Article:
While Kramer notes there are 16 different types of collagen, the predominant types are I, II and II. Types I and III are found in fish and help promote skin health; Type II is found in chicken, beef and pork, and is tied to joint health — but also is an important piece of the booty puzzle.
Type II, specifically, can improve flexibility and functionality following exercise, Kramer says. Ultimately, collagen was shown to support recovery after hard bouts of exercise to promote sustainable growth, according to a small February 2019 study published in Amino Acids.
Additional research also found that collagen peptide supplementation in combination with resistance training may increase muscle mass and muscle strength in older people, according to a small October 2015 study in The British Journal of Nutrition.
Worst Foods to Eat
1. Added Sugar
"Added sugars" are the sugars and syrups added to foods and beverages during processing. Desserts, sodas, and energy and sports drinks are the top sources of added sugars for most Americans — and why are they a problem? Because foods with a lot of added sugars contribute extra calories to your diet but provide little nutritional value, according to the Mayo Clinic.
Though sure, everyone should enjoy a cupcake (or two) on their birthday, constantly stopping by your beloved bakery for 'just one' treat isn't doing your booty any favors. While baked goods are delicious, Nieves reminds aspiring athletes that doughnuts, cookies, cakes and pies are basically just refined flour, sugar and unhealthy fats, and thus have no nutrients that support muscle health. As much as you can, reserve these for special occasions to keep your butt goals firm.
And how about super-sweetened beverages? Nope, you don't need Gatorade after each and every workout. And nah, a glass of processed orange juice won't help you realize your dreams of a tight booty. McGrane warns against sugar-sweetened beverages like soda or fruit juice, since they are another source of rapidly-ingested sugar. These will not only leave you feeling low on energy when you arrive at the gym after a sugar crash, but they are also empty calories that can ultimately make you gain fat, she explains.
And frequently drinking sugar-sweetened beverages is also associated with type 2 diabetes, heart disease, kidney diseases, non-alcoholic liver disease, tooth decay/cavities and gout, according to the CDC — none of which will help toward your fitness goals.
Read more: 10 Foods You Don't Realize Are Packed With Sugar
When you're on a mission to tone up, move up a weight class or fit into that pair of jeans hanging out in the back of your closet, Nieves says its time to cut back on the booze.
"Alcohol consumption on a regular basis can increase inflammation in the body, as well as increasing antioxidant demands. The antioxidants that are normally used to help muscle recovery are instead used to help metabolize the alcohol," she explains.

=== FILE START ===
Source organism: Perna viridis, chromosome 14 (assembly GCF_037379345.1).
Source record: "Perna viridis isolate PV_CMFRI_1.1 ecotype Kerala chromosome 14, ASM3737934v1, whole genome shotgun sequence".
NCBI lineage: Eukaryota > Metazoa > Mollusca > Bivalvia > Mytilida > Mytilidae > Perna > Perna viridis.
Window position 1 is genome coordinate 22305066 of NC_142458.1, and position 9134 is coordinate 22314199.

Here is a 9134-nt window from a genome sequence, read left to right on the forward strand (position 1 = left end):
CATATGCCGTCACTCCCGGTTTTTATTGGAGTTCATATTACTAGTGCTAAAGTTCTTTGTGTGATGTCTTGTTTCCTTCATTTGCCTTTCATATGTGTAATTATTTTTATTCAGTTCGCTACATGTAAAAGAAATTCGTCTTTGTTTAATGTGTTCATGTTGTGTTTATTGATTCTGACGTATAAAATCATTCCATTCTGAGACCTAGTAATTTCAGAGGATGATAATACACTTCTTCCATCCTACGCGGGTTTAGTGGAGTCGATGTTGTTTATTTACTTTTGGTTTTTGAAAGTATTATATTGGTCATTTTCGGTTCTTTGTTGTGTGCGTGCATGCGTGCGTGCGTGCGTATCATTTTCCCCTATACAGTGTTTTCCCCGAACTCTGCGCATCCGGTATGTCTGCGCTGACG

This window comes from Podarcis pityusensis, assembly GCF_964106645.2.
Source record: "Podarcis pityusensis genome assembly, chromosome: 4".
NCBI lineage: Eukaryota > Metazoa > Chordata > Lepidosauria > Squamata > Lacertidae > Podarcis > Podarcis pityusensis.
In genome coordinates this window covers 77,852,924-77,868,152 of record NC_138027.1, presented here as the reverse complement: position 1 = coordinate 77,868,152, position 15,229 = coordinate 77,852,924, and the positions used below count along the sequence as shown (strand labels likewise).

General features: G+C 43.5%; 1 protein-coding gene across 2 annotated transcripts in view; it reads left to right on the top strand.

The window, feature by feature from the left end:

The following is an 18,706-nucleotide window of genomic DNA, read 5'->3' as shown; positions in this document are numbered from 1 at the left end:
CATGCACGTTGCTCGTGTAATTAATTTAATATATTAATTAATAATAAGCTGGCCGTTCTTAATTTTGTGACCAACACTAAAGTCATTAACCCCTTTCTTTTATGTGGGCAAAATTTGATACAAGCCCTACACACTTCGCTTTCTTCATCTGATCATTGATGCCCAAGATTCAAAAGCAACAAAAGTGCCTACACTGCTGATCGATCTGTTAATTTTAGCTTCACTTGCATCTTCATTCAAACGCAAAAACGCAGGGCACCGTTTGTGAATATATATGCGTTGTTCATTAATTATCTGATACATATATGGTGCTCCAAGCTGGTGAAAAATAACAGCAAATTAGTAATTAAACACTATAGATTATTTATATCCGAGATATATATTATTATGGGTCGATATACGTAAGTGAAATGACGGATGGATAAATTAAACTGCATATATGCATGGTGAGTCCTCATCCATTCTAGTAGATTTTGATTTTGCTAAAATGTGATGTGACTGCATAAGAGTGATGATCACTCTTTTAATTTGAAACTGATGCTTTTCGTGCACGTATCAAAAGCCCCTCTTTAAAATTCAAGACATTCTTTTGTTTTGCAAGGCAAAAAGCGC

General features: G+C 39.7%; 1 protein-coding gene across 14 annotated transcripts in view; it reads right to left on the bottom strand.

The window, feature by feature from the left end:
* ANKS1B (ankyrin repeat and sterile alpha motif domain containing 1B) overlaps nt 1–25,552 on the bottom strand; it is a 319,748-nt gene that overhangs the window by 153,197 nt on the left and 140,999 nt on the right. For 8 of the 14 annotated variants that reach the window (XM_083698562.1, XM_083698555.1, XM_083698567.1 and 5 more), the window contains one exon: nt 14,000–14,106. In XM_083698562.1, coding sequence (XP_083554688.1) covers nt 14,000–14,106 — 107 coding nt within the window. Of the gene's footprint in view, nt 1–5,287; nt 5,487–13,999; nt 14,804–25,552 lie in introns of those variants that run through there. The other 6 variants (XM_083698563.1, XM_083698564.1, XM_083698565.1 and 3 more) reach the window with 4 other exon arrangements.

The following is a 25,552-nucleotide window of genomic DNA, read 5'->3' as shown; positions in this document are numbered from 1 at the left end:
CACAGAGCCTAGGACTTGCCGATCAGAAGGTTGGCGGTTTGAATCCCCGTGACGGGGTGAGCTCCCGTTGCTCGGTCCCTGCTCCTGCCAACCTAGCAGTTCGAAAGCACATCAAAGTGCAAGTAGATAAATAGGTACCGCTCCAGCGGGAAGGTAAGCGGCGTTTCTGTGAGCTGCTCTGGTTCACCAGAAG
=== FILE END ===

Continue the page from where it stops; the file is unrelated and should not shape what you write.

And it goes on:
Additionally, alcohol may negatively alter normal immunoendocrine function, blood flow and protein synthesis, which can impair muscle recovery, according to research published in July 2014 in Sports Medicine.
Other factors related to recovery, such as rehydration and glycogen resynthesis, may also be affected to a lesser extent, the researchers report. So if you're serious about boosting your butt, consider how much alcohol you're drinking on a regular basis.
- Harvard Health Publishing: “Preserve Your Muscle Mass”
- Journal of the Academy of Nutrition and Dietetics: “Position of the Academy of Nutrition and Dietetics, Dietitians of Canada, and the American College of Sports Medicine: Nutrition and Athletic Performance”
- Nutrients: “Achieving Optimal Post-Exercise Muscle Protein Remodeling in Physically Active Adults Through Whole Food Consumption”
- American Journal of Clinical Nutrition: “Consumption of Whole Eggs Promotes Greater Stimulation of Postexercise Muscle Protein Synthesis Than Consumption of Isonitrogenous Amounts of Egg Whites in Young Men”
- Harvard Health Publishing: “Getting Your Protein from Plants”
- Academy of Nutrition and Dietetics: “Building Muscle on a Vegetarian Diet”
- USDA’s My Food Data: “Lentils Mature Seeds Cooked Boiled With Salt”
- Mayo Clinic: “Mayo Clinic Minute: Chia – It’s Not Just a Pet”
- Harvard Health Publishing: “No Need to Avoid Healthy Omega-6 Fats”
- Amino Acids: “The Effects of Collagen Peptides on Muscle Damage, Inflammation and Bone Turnover Following Exercise: A Randomized, Controlled Trial”
- The British Journal of Nutrition: “Collagen Peptide Supplementation in Combination with Resistance Training Improves Body Composition and Increases Muscle Strength in Elderly Sarcopenic Men: A Randomised Controlled Trial”
- Mayo Clinic: “Added Sugars: Don't Get Sabotaged by Sweeteners”
- CDC: “Get the Facts: Sugar-Sweetened Beverages and Consumption”
- The British Medical Journal: “Association of Changes in Red Meat Consumption with Total and Cause Specific Mortality Among US Women and Men: Two Prospective Cohort Studies”
- Harvard Health Publishing: “What’s the Beef with Red Meat?”
- Sports Medicine: “Alcohol: Impact on Sports Performance and Recovery in Male Athletes”